Biographical Encyclopedia of Astronomers

2014 Edition
| Editors: Thomas Hockey, Virginia Trimble, Thomas R. Williams, Katherine Bracher, Richard A. Jarrell, Jordan D. MarchéII, JoAnn Palmeri, Daniel W. E. Green

Dante Alighieri

  • Dennis Danielson
Reference work entry
DOI: https://doi.org/10.1007/978-1-4419-9917-7_37

Alternate Name

 Alighieri, Dante

BornFlorence, (Italy), May or June 1265

DiedRavenna, (Italy), 14 September 1321

Dante Alighieri, a poet rather than an astronomer, is nevertheless remarkable for the extent to which he wove the astronomical conceptions of his day – principally Ptolemaic and Aristotelian – into the fabric of one of the greatest literary and imaginative works of the Middle Ages, his Divina Commedia(Divine Comedy).

Dante was the son of Alighiero di Bellincione Alighieri and his first wife, Bella. From youth to middle age, Dante was involved in politics. However, at the turn of the century, the ruling party in Florence, the Guelphs, split into two factions, the “Blacks” and the “Whites,” and with the victory of the Blacks, Alighieri, who was a White, went into permanent exile from his beloved native city. Because of his exile, he was also permanently separated from his wife of some years, Gemma di Manetto Donati, with whom he had fathered four children, Jacopo, Pietro,...

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Selected References

  1. Cornish, Alison (2000). Reading Dante’s Stars. New Haven: Yale University Press. (The most complete recent guide to astronomy in the Divina Commedia.)Google Scholar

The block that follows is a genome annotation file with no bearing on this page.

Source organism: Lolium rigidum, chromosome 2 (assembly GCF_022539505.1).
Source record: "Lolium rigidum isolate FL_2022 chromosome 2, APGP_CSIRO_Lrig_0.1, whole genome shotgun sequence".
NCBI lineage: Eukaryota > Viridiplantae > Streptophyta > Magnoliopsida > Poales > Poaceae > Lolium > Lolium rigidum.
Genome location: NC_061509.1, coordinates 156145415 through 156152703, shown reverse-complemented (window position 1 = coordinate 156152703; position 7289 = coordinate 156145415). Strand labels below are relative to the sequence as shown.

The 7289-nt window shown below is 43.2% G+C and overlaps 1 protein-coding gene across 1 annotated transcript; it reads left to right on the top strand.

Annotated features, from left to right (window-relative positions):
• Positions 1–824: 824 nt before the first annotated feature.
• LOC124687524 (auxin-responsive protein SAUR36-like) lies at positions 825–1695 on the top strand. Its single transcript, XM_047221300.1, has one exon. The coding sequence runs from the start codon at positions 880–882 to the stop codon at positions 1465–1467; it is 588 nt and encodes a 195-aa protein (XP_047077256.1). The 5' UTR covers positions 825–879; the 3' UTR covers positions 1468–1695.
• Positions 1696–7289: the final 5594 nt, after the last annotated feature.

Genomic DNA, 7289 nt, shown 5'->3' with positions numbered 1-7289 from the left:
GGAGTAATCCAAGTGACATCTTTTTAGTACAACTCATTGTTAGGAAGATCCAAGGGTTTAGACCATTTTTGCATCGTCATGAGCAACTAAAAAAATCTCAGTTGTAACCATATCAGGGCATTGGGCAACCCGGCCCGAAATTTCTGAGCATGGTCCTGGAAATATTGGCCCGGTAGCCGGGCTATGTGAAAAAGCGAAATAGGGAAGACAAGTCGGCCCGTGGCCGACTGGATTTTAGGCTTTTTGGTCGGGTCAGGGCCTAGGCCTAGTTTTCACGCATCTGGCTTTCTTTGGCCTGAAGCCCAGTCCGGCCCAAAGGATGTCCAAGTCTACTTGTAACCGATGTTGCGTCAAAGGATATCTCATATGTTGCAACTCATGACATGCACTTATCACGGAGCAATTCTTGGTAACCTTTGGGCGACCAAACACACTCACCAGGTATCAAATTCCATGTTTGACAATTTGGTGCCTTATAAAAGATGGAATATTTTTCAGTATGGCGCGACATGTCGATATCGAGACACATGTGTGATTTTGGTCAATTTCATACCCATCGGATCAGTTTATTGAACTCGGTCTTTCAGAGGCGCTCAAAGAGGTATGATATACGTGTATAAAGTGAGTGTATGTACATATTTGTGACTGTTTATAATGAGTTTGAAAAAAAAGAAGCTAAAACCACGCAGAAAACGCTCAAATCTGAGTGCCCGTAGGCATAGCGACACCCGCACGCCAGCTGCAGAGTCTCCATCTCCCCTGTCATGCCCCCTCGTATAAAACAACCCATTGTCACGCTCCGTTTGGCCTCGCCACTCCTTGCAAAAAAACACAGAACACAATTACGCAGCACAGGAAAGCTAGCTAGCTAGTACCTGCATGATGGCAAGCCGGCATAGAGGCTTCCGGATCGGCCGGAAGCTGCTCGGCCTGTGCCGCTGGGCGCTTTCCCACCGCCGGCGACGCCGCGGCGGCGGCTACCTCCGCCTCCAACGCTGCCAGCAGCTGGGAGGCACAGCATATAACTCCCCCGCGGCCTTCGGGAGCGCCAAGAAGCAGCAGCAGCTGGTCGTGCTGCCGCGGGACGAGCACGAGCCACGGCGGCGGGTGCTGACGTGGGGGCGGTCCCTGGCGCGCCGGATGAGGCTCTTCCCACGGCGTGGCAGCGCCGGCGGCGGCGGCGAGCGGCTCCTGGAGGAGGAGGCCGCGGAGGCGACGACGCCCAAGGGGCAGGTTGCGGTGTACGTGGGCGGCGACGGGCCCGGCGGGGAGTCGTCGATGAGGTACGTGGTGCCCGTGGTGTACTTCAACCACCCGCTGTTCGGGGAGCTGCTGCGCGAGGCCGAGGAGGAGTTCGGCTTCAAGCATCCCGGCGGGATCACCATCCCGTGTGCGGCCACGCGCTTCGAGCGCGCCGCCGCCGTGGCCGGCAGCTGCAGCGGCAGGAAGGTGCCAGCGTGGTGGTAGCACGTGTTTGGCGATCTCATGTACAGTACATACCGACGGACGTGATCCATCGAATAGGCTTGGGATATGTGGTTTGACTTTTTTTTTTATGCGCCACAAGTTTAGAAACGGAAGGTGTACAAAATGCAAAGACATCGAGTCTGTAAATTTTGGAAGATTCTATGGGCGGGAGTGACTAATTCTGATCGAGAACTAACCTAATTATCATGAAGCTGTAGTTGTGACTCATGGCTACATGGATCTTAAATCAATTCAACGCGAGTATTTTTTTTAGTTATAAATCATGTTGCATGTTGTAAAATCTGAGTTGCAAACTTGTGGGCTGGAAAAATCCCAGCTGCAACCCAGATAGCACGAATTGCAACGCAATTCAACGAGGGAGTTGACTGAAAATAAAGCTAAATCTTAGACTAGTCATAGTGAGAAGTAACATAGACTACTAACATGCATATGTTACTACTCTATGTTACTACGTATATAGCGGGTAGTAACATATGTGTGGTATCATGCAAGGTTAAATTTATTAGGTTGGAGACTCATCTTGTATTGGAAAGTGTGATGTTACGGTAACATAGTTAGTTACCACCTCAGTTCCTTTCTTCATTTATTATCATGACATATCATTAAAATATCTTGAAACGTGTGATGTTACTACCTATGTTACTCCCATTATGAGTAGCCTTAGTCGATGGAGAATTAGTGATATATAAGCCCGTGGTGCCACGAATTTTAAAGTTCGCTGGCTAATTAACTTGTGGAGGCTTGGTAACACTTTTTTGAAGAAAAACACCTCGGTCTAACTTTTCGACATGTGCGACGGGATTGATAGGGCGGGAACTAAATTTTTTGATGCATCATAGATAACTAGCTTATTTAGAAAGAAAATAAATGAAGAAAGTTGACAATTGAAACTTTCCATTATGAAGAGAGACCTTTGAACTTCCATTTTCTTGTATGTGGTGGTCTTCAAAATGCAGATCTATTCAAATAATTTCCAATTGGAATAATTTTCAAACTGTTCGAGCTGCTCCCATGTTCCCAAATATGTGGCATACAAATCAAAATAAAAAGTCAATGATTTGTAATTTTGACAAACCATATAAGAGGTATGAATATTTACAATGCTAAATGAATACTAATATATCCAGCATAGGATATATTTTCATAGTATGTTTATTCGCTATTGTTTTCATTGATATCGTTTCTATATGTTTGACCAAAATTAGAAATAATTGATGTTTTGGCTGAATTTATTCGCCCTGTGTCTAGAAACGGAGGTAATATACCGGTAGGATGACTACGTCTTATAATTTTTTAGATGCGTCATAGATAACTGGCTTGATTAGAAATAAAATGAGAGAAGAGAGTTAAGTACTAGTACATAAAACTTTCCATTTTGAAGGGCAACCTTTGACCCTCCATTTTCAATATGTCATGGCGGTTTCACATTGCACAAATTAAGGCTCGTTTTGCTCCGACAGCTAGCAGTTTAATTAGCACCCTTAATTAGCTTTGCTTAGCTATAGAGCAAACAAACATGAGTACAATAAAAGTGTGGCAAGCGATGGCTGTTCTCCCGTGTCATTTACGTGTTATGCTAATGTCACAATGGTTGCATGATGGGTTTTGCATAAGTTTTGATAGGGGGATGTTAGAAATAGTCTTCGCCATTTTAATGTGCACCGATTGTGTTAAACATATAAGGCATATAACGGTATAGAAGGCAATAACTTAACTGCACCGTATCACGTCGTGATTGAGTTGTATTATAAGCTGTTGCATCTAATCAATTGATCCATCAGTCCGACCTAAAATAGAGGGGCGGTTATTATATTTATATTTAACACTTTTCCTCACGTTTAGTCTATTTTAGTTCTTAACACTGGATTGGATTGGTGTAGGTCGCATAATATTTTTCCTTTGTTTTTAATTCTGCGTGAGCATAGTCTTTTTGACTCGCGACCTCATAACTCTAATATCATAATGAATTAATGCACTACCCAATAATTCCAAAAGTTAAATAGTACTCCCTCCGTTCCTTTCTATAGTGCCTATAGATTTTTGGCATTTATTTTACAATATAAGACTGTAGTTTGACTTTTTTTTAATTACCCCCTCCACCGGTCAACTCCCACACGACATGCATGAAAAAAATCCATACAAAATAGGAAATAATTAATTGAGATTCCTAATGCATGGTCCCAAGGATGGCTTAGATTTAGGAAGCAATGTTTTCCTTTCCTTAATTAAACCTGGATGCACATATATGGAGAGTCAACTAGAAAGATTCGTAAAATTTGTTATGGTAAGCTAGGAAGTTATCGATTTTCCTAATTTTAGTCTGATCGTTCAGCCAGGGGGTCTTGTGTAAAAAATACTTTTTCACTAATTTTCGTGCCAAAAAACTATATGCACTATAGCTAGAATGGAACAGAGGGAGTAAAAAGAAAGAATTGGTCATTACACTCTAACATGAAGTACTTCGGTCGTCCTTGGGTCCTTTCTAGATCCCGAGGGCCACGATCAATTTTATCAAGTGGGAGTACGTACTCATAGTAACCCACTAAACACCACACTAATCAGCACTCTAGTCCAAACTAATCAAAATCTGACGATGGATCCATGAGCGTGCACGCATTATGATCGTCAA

2. Danielson, Dennis (ed.) (2000). The Book of the Cosmos: Imagining the Universe from Heraclitus to Hawking. Cambridge, Massachusetts: Perseus, esp. Chap. 15, “From This Point Hang the Heavens,” pp. 89–91.Google Scholar
  3. Dante Alighieri (1939). The Divine Comedy of Dante Alighieri, translated by John D. Sinclair. New York: Oxford University Press. (Useful for its presentation of the Italian text with prose translation, and for its commentary.)Google Scholar
  4. — (1949–1962). The Divine Comedy. London: Penguin. (Vol. 1, Hell, translated by Dorothy L. Sayers, contains a useful, short section on “Dante’s Universe,” pp. 292–295. Vol. 3, Paradise, translated by Sayers and Barbara Reynolds, adds a further note, “Astronomy in Paradise,” pp. 350–351.)Google Scholar
  5. Lovejoy, Arthur O. (1936). The Great Chain of Being. (Reprint, New York: Harper and Row, 1960.)Google Scholar
  6. Osserman, Robert (1995). Poetry of the Universe: A Mathematical Exploration of the Cosmos. New York: Doubleday, esp. pp. 89–91.Google Scholar
  7. Peterson, Mark A. (1979). “Dante and the 3-Sphere.” American Journal of Physics47: 1031–1035. (The most thorough available discussion of the geometry of Paradiso, 28 and of Dante’s cosmos.)ADSCrossRefGoogle Scholar

Copyright information

© Springer Science+Business Media New York 2014

Authors and Affiliations

  1. 1.University of British ColumbiaVancouverCanada